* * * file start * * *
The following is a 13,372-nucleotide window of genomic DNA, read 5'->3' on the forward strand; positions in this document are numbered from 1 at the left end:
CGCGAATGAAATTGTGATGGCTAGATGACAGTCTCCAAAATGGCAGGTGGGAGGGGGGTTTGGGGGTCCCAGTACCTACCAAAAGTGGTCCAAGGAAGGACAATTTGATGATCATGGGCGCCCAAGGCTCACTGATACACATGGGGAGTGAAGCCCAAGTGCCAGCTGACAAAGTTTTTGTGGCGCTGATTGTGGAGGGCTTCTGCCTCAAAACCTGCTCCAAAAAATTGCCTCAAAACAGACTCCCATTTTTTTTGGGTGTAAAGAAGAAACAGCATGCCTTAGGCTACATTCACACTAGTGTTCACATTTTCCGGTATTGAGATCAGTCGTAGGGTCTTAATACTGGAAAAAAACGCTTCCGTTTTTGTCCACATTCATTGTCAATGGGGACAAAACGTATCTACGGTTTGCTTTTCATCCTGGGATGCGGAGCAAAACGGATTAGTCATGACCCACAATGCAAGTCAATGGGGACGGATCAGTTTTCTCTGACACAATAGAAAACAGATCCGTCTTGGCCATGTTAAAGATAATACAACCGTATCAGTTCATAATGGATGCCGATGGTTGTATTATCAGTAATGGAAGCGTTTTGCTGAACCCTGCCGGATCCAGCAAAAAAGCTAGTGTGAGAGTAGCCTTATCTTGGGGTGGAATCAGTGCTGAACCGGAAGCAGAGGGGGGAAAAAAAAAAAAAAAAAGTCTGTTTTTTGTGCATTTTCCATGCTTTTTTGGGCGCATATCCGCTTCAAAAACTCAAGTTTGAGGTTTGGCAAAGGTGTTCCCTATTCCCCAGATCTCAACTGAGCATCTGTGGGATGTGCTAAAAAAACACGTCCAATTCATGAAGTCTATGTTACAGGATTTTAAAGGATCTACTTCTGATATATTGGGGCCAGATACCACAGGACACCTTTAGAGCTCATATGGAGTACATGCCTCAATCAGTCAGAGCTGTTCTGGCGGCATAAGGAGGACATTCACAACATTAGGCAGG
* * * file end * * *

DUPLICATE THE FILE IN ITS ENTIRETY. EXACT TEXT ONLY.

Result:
The following is a 13,372-nucleotide window of genomic DNA, read 5'->3' on the forward strand; positions in this document are numbered from 1 at the left end:
CGCGAATGAAATTGTGATGGCTAGATGACAGTCTCCAAAATGGCAGGTGGGAGGGGGGTTTGGGGGTCCCAGTACCTACCAAAAGTGGTCCAAGGAAGGACAATTTGATGATCATGGGCGCCCAAGGCTCACTGATACACATGGGGAGTGAAGCCCAAGTGCCAGCTGACAAAGTTTTTGTGGCGCTGATTGTGGAGGGCTTCTGCCTCAAAACCTGCTCCAAAAAATTGCCTCAAAACAGACTCCCATTTTTTTTGGGTGTAAAGAAGAAACAGCATGCCTTAGGCTACATTCACACTAGTGTTCACATTTTCCGGTATTGAGATCAGTCGTAGGGTCTTAATACTGGAAAAAAACGCTTCCGTTTTTGTCCACATTCATTGTCAATGGGGACAAAACGTATCTACGGTTTGCTTTTCATCCTGGGATGCGGAGCAAAACGGATTAGTCATGACCCACAATGCAAGTCAATGGGGACGGATCAGTTTTCTCTGACACAATAGAAAACAGATCCGTCTTGGCCATGTTAAAGATAATACAACCGTATCAGTTCATAATGGATGCCGATGGTTGTATTATCAGTAATGGAAGCGTTTTGCTGAACCCTGCCGGATCCAGCAAAAAAGCTAGTGTGAGAGTAGCCTTATCTTGGGGTGGAATCAGTGCTGAACCGGAAGCAGAGGGGGGAAAAAAAAAAAAAAAAAGTCTGTTTTTTGTGCATTTTCCATGCTTTTTTGGGCGCATATCCGCTTCAAAAACTCAAGTTTGAGGTTTGGCAAAGGTGTTCCCTATTCCCCAGATCTCAACTGAGCATCTGTGGGATGTGCTAAAAAAACACGTCCAATTCATGAAGTCTATGTTACAGGATTTTAAAGGATCTACTTCTGATATATTGGGGCCAGATACCACAGGACACCTTTAGAGCTCATATGGAGTACATGCCTCAATCAGTCAGAGCTGTTCTGGCGGCATAAGGAGGACATTCACAACATTAGGCAGG